LaKeysha. Baby girl, Chanel is right. Your sleep problems are all about how you use your phone. It’s this terrible zig-zag of being too hopped up on social media and texting and so of course your body can’t drift off to sleep the way you used to. Jumping back on your phone when you can’t sleep just makes it all worse.

Chanel: I saw you nod off in science last week. Mr. Meyers didn’t see—lucky for you, but half the class saw and so did I. Ebony you are really good at using your phone but you just have to look at some of the statistics and studies I’ve been reading for this assignment to get a big picture look at where this is all heading.

Ebony: You two ganging up on me is cracking me up. I mean, you guys don’t agree on anything!

Chanel: Well the research I’ve been reading has changed my mind about a couple of things, and it gives me a new set of eyes for looking at my own phone habits—and yours.

Ebony: OK, fine. Give me the worst you’ve got. And then I’ll come back with the best I’ve got.

Chanel: Sure. Lets start with the fact that your phone has 10 times more bacteria on than a toilet. Boom! Texting makes it 23 times more likely a driver will get in a crash. 70% of screen addicts are addicted to other things as well: like drugs and booze. And over half of the people our age say they feel addicted to their phones. How long could you go without yours until you freaked out big time?

Ebony: Well you have a list there to read from. I didn’t write my numbers down. Hmmm. OK, you have a point that I need more sleep and that I’m kind of attached to my phone.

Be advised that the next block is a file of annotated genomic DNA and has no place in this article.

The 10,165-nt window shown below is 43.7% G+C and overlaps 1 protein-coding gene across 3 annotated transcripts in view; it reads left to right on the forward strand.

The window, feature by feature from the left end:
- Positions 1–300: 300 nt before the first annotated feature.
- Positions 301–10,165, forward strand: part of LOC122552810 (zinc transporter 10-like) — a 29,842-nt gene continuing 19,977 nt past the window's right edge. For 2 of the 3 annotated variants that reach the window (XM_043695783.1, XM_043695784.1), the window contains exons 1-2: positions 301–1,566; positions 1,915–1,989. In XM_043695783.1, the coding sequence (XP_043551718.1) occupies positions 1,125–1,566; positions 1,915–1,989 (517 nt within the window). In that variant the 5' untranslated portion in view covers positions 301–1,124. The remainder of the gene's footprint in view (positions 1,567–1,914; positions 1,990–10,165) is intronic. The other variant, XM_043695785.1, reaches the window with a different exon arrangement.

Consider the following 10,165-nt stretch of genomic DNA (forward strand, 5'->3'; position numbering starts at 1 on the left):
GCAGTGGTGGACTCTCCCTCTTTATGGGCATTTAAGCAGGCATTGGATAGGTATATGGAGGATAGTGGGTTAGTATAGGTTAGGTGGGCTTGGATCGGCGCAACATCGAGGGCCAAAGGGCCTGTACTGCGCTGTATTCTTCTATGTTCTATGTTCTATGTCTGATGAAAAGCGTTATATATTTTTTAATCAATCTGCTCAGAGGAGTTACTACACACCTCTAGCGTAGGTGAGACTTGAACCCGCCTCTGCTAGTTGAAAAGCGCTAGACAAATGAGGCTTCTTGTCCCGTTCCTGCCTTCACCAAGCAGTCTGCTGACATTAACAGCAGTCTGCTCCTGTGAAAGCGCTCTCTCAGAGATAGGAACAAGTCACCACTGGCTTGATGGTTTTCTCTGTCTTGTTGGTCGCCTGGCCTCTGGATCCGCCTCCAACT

LaKeysha: Kind of?

Ebony: (Shoots her mom a look.) I didn’t know about those other statistics and I am for real getting out the Lysol to wipe down my nasty dirty phone after I take you down in this debate. But first, I am going to take you down.

Chanel: You sure you don’t want to wipe down your phone first?

Ebony: I just won’t touch it again until I’ve sufficiently wiped the floor with you.

LaKeysha: Mmmmm, digital smack down.

Chanel: Mom, you’re hear to listen.

Ebony: As I was saying, you’ve made some interesting points and I’m going to do some of my own research on the dark side of screens, but I’m also going to tell you what screens have done for me, and people like me. I can’t drive. I can’t see my friends any time I want to. My phone pipes them in whenever I want to reach them, or when they want to reach me. Until I’m old enough to get around myself, my phone is a virtual party where I can hang out with my friends.

Chanel: Shonda lives just down the street girl.

Ebony: Yeh, but most of my friends don’t. Let me finish. It’s not just hooking up with friends. My phone lets me be curious about anything—even if it’s 2am when I’m being curious. Momma, you said you felt limited when you were growing up. That you didn’t know all the things out there that could have made your early school years better. Well guess what? I’ve been researching scholarships and programs that I can use to get more of what’s out there. And my phone is how I found them all. Then I bring it up at school and my teachers are like, yeh, that’s a good idea. I can write you a recommend and help you do this. They didn’t say anything until I found these things first myself. There is money and mentors, and I want some of that.

LaKeysha: Yeh baby, you have always been the busy bee—taking care of business and yourself. I’m glad your phone helps you do that. Chanel, your sister is gaining on you here.

Chanel: OK, good points, and I want to know more about what you just said. So how about we save the debate for class and clean up your phone and share some of the links we both found.